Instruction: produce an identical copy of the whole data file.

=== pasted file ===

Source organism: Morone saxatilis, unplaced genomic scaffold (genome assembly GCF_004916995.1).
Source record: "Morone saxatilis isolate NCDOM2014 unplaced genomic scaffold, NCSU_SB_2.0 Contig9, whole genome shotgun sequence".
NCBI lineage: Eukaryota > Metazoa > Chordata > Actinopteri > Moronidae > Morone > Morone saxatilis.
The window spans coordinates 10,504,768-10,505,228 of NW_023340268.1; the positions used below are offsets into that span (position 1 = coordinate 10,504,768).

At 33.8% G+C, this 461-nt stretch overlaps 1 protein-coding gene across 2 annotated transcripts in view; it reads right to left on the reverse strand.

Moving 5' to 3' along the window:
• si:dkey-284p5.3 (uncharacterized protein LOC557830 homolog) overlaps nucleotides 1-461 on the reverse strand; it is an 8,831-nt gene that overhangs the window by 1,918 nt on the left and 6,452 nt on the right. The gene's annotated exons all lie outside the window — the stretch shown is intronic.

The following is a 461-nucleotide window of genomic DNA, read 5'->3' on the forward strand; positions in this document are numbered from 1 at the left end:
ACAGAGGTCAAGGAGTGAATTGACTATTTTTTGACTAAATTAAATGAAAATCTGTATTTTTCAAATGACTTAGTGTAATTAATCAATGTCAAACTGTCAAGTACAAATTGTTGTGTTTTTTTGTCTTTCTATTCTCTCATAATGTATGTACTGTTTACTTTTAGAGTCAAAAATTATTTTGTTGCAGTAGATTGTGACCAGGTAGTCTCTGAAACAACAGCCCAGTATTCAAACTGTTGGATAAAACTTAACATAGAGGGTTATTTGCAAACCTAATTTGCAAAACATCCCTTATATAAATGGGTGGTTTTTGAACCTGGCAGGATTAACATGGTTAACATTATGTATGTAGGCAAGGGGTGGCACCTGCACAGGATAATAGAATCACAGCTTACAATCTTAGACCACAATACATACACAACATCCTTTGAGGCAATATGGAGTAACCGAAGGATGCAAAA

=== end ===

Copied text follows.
Source organism: Morone saxatilis, unplaced genomic scaffold (genome assembly GCF_004916995.1).
Source record: "Morone saxatilis isolate NCDOM2014 unplaced genomic scaffold, NCSU_SB_2.0 Contig9, whole genome shotgun sequence".
NCBI lineage: Eukaryota > Metazoa > Chordata > Actinopteri > Moronidae > Morone > Morone saxatilis.
The window spans coordinates 10,504,768-10,505,228 of NW_023340268.1; the positions used below are offsets into that span (position 1 = coordinate 10,504,768).

At 33.8% G+C, this 461-nt stretch overlaps 1 protein-coding gene across 2 annotated transcripts in view; it reads right to left on the reverse strand.

Moving 5' to 3' along the window:
• si:dkey-284p5.3 (uncharacterized protein LOC557830 homolog) overlaps nucleotides 1-461 on the reverse strand; it is an 8,831-nt gene that overhangs the window by 1,918 nt on the left and 6,452 nt on the right. The gene's annotated exons all lie outside the window — the stretch shown is intronic.

The following is a 461-nucleotide window of genomic DNA, read 5'->3' on the forward strand; positions in this document are numbered from 1 at the left end:
ACAGAGGTCAAGGAGTGAATTGACTATTTTTTGACTAAATTAAATGAAAATCTGTATTTTTCAAATGACTTAGTGTAATTAATCAATGTCAAACTGTCAAGTACAAATTGTTGTGTTTTTTTGTCTTTCTATTCTCTCATAATGTATGTACTGTTTACTTTTAGAGTCAAAAATTATTTTGTTGCAGTAGATTGTGACCAGGTAGTCTCTGAAACAACAGCCCAGTATTCAAACTGTTGGATAAAACTTAACATAGAGGGTTATTTGCAAACCTAATTTGCAAAACATCCCTTATATAAATGGGTGGTTTTTGAACCTGGCAGGATTAACATGGTTAACATTATGTATGTAGGCAAGGGGTGGCACCTGCACAGGATAATAGAATCACAGCTTACAATCTTAGACCACAATACATACACAACATCCTTTGAGGCAATATGGAGTAACCGAAGGATGCAAAA